Could you please explain the difference between a package and a plan, the process of precompilation, compilation...
and running a COBOL DB2 program as well as a COBOL CICS DB2 program?
Well, I'll hit the highlights in response to your question but if you really want an in-depth answer then you should read the DB2 manuals (or a book like the DB2 Developer's Guide.
What is a plan?
A plan is an executable module containing the access path logic produced by the DB2 optimizer. It can be composed of one or more DBRMs and packages. Before a DB2 for z/OS program (with static SQL) can be run, it must have a plan associated with it. Plans are created by the BIND command. The plan is stored in the DB2 directory and accessed when its program is run. Information about the plan is stored in the DB2 catalog.
What is a package?
A package is a single, bound DBRM with optimized access paths. By using packages, the table access logic is "packaged" at a lower level of granularity than a plan -- at the package (or program) level. To execute a package, you first must include it in the package list of a plan. Packages are not directly executed, they are only indirectly executed when the plan in which they are contained executes -- as discussed previously, UDFs and triggers are exceptions to this rule. A plan can consist of one or more DBRMs, one or more packages or, a combination of packages and DBRMs.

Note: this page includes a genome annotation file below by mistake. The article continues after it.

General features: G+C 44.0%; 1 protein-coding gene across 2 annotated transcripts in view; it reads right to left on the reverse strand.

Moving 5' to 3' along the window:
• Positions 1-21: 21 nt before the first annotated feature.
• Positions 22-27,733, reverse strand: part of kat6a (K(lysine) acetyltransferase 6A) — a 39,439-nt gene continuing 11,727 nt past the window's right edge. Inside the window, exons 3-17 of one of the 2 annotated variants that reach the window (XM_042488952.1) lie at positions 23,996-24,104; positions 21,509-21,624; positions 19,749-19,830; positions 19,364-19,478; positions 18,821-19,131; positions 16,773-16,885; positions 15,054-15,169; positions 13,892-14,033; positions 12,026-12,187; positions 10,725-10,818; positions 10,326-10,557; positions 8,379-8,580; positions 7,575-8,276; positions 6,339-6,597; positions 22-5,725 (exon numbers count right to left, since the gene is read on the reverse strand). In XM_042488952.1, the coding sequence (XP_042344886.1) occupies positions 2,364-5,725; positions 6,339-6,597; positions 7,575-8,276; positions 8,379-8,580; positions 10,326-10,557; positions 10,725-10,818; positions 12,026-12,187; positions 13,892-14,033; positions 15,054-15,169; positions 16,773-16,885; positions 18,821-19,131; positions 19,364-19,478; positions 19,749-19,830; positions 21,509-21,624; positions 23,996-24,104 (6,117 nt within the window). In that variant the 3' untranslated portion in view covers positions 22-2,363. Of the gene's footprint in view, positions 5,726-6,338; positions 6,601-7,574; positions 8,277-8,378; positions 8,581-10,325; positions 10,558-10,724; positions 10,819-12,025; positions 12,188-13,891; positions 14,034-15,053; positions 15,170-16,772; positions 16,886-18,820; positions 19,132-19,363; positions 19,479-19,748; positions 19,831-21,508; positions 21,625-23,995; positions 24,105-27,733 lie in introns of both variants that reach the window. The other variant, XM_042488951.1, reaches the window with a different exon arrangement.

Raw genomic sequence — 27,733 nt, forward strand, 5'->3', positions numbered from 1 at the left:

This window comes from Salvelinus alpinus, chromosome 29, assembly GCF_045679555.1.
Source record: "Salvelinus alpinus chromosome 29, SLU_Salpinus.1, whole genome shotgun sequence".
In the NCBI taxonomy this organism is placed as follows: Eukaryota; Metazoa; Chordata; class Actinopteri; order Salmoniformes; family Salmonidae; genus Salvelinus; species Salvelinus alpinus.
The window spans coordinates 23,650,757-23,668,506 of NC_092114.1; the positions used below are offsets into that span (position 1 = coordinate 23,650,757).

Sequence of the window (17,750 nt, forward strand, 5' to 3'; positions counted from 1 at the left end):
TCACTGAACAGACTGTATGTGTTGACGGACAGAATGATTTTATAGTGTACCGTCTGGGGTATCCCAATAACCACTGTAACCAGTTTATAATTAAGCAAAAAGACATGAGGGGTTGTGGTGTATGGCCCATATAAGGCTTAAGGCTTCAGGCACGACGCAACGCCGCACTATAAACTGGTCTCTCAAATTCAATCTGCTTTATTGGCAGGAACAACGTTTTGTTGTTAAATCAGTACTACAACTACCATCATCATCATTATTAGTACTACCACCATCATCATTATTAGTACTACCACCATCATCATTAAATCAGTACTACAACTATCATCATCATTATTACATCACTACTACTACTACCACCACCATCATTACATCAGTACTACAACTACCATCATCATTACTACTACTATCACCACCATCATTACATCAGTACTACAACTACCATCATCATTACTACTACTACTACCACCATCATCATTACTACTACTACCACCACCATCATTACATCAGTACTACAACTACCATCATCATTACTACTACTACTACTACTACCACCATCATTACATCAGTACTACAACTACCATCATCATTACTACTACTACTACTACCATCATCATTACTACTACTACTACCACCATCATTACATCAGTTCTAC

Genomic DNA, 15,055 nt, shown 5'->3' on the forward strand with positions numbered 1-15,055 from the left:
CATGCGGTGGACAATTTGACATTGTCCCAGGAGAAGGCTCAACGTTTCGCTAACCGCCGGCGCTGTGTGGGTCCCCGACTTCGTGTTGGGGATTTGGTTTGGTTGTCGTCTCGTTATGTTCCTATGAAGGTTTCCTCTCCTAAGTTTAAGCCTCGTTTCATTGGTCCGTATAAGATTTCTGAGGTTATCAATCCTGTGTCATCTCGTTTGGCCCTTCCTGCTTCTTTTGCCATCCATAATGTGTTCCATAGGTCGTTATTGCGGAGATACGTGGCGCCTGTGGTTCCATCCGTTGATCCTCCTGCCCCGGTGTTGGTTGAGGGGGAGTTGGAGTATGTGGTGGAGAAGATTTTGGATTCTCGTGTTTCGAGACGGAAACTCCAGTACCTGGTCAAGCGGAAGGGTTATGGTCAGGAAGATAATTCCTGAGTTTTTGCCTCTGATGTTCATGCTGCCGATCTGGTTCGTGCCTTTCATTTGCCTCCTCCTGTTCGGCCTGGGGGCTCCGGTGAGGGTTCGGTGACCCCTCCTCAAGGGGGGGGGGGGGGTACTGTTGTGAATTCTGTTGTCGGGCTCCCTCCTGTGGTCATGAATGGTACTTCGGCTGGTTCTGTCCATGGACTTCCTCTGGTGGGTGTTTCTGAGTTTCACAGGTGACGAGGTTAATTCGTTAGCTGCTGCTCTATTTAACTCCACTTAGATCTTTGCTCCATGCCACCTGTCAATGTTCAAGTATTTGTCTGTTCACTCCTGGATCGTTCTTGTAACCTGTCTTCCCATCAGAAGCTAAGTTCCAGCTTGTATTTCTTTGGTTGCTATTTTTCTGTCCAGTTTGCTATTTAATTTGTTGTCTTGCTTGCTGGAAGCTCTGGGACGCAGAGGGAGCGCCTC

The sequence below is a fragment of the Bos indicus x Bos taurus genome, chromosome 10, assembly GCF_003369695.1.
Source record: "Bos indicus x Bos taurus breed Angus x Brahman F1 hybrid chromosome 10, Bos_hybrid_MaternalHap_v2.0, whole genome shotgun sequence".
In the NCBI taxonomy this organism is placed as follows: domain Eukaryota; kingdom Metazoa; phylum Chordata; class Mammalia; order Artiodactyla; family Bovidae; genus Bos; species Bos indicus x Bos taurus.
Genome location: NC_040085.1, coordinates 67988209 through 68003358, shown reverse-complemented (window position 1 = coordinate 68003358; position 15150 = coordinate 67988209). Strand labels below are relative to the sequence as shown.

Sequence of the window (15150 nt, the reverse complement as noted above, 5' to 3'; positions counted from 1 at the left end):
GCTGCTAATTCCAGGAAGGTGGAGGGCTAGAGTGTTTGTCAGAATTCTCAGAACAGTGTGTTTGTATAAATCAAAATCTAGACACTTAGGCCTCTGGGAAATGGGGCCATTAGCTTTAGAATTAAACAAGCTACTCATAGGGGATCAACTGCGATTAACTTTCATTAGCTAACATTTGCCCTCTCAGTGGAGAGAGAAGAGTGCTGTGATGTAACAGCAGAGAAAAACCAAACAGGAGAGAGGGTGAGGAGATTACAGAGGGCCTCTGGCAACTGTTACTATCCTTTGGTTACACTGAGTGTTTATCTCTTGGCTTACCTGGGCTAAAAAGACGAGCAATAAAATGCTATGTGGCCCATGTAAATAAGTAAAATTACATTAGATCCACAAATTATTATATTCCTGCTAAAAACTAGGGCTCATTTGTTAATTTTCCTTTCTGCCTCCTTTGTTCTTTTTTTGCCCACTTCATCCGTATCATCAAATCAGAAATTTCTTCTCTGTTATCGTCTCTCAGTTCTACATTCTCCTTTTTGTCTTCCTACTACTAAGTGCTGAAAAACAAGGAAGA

What is program preparation?
A DB2 application program must go through a process known as program preparation before it can run successfully. Program preparation requires a series of code preprocessors that when enacted in the proper sequence, create an executable load module and a DB2 application plan. The combination of the executable load module and the application plan is required before any DB2 program can be run, whether batch or online. CICS programs require an additional preprocessing step. The first step is precompilation. DB2 programs must be parsed and modified before normal compilation. The DB2 precompiler performs this task. At a high level, the precompiler basically searches for SQL, strips it out of the program and puts it into a DBRM. The output of precompilation is a DBRM with SQL and a modified source program. The DBRM is bound using the BIND command, which is a type of compiler for SQL statements. In general, BIND reads SQL statements from DBRMs and produces a mechanism to access data as directed by the SQL statements being bound. The modified source is compiled using the language compiler of your choice. The compiled source then is link-edited to an executable load module. The appropriate DB2 host language interface module also must be included by the link edit step. This interface module is based on the environment (TSO, CICS, or IMS/TM) in which the program will execute. At the end of this series of steps, if all goes well, you will have an executable DB2 program.
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